As the granddaughter of Holocaust survivors, Cantor Andrea Rae Markowicz had a personal stake in spending a recent Monday evening glimpsing ominous diary passages penned by a close confidant of Adolf Hitler.
“This is part of my family’s narrative, and a part of all our lives,” said Markowicz, cantor at Am Shalom in Glencoe, which this week hosted the U.S. Holocaust Memorial Museum presentation, “Inside the Mind of a Nazi Perpetrator: The Search for the Rosenberg Diary.”
“The turn out for the lecture tonight was incredible…we had to add more chairs,” said Markowicz, an Evanston resident. “Clearly people are still interested in learning more about the Holocaust and are still searching for answers to the question, ‘how can people do this?'”
Indeed, museum officials said they are in a race against time to rescue the evidence of the Holocaust — archives, documents, photographs, videos, and artifacts — to preserve its history and to ensure its lessons are conveyed to future generations.
“This is a great opportunity to show what we’re doing on a daily basis,” said Juergen Matthaeus, director of the applied research scholars at the U.S. Holocaust Memorial Museum in Washington, D.C., who also shared his research on the diary earlier in the day at Mesirow Auditorium in Chicago.
“We were really excited to see what this diary adds to what we already know about the Holocaust, and how it complicates it,” Matthaeus said.
Matthaeus said the museum’s determined search for Alfred Rosenberg’s handwritten diary took more than a decade, and ultimately led to the acquisition of more than 400 pages of loose-leaf paper covering the years 1936 through 1944, when the diarist was responsible for looting valuables in lands occupied by the Nazis, as well as orchestrating Nazi rule of conquered Soviet territories.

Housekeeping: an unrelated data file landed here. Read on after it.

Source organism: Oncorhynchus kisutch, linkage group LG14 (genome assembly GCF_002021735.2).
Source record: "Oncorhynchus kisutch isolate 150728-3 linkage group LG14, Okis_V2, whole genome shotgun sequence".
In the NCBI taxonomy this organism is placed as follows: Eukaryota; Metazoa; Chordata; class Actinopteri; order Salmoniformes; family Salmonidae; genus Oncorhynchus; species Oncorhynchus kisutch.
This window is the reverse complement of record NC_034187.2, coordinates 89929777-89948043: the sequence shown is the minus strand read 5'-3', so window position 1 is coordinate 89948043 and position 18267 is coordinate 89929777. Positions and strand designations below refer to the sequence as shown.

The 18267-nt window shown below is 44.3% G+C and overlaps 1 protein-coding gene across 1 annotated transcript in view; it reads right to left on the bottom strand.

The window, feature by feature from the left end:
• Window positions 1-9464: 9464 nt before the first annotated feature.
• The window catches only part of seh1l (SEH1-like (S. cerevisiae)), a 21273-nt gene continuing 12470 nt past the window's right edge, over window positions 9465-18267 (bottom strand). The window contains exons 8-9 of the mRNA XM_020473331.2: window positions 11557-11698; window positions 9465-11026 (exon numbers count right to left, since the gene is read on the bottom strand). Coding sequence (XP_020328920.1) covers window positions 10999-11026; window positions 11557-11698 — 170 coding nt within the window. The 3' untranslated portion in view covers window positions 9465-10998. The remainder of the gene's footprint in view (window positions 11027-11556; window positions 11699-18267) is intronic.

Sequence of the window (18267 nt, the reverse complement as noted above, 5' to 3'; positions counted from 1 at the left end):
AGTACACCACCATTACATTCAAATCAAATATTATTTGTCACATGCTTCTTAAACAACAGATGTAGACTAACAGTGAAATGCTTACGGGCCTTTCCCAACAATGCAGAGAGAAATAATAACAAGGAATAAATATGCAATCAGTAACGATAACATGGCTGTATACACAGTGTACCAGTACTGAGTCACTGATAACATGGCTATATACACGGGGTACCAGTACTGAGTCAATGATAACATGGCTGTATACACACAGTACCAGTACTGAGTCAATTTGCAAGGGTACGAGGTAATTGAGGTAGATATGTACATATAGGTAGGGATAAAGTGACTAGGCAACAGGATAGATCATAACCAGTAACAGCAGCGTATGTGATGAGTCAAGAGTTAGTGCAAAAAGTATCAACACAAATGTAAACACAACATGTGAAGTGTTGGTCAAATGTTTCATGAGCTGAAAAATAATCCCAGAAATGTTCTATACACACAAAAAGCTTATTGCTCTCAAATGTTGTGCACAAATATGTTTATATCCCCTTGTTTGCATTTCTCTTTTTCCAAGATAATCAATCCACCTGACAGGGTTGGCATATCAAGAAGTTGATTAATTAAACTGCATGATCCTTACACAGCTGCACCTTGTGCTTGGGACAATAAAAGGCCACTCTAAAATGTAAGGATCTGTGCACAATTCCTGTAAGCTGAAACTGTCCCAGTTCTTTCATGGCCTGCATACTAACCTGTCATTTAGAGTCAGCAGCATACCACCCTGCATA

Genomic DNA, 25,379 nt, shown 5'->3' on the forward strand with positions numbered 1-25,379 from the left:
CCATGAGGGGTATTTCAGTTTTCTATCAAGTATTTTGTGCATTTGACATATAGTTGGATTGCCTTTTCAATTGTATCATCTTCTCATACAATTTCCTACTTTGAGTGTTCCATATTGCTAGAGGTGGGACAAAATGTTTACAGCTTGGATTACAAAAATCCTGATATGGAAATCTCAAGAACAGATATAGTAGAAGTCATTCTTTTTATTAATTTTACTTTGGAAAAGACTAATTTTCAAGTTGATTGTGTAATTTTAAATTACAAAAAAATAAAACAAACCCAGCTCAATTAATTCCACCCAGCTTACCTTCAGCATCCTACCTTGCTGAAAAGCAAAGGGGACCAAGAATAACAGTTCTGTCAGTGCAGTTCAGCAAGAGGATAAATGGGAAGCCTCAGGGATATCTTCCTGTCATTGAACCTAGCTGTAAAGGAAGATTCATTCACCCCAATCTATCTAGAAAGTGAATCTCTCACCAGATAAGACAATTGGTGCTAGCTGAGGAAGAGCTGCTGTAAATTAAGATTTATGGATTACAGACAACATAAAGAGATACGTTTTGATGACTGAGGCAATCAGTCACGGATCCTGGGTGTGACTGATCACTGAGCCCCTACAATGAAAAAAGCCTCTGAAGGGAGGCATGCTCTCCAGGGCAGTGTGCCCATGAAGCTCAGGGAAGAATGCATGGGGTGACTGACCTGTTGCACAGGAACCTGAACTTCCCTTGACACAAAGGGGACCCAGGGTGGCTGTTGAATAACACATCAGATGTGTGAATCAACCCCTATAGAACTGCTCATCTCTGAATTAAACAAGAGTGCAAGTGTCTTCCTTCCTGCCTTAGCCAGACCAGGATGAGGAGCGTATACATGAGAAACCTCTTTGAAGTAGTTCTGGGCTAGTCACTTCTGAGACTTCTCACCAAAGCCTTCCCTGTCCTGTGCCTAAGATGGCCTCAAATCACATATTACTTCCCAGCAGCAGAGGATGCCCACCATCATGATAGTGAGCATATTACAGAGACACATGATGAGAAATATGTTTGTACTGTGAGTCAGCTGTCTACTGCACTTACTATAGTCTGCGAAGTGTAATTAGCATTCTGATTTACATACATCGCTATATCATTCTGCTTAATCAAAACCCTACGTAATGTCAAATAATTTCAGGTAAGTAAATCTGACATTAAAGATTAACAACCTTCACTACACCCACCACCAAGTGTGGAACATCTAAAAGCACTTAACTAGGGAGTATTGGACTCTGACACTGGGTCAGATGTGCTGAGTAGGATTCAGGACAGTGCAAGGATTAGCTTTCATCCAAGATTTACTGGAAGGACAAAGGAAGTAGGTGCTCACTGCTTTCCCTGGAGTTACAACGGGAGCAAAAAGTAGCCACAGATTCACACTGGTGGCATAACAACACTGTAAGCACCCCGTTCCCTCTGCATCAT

According to the museum’s website, in early 2013, agents with the U.S. Immigration and Customs Enforcement and Homeland Security Investigations located Rosenberg’s diary with an individual in upstate New York.
The diary was later seized by special agents, and as a piece of evidence gathered for the Nuremberg trials, the diary actually belongs to the U.S. government, which has deposited it with the museum, officials said.
While Rosenberg’s writings offer another valuable opportunity for researchers to examine the politics of Nazi leaders, as well as the mindset and behaviors of Holocaust perpetrators, Matthaeus said the actual intent of the diary is difficult to decipher.
“We know Rosenberg was a member of Hitler’s inner circle, but he often evades writing about anything concrete…he was very comfortable with a certain vagueness,” Matthaeus said. “Now, when you take the diary and piece it together with other documentary puzzles, you get the idea that Rosenberg was someone who was not only an ideologue, but also a pragmatist who knew how to convert his ideas into practice.”
After World War II, Rosenberg was tried at the International Military Tribunal at Nuremberg. He was found guilty of war crimes and sentenced to death in 1946, Matthaeus said.
Rosenberg’s diary is not only a critical, albeit painful, archival document depicting the philosophy of one of Hitler’s elite entourage, it also serves as another piece of evidence that can be used by educators working on genocide prevention efforts in countries including Rwanda and Sudan, officials said.
“I think even for those whose lives have never been directly touched by the Holocaust, it is important to come to terms with the past,” said Elana Stern, the museum’s Midwest outreach manager.
“The museum’s educational programs are so important, especially now, when oral testimonies from survivors will not be with us in the decades to come,” Stern said.
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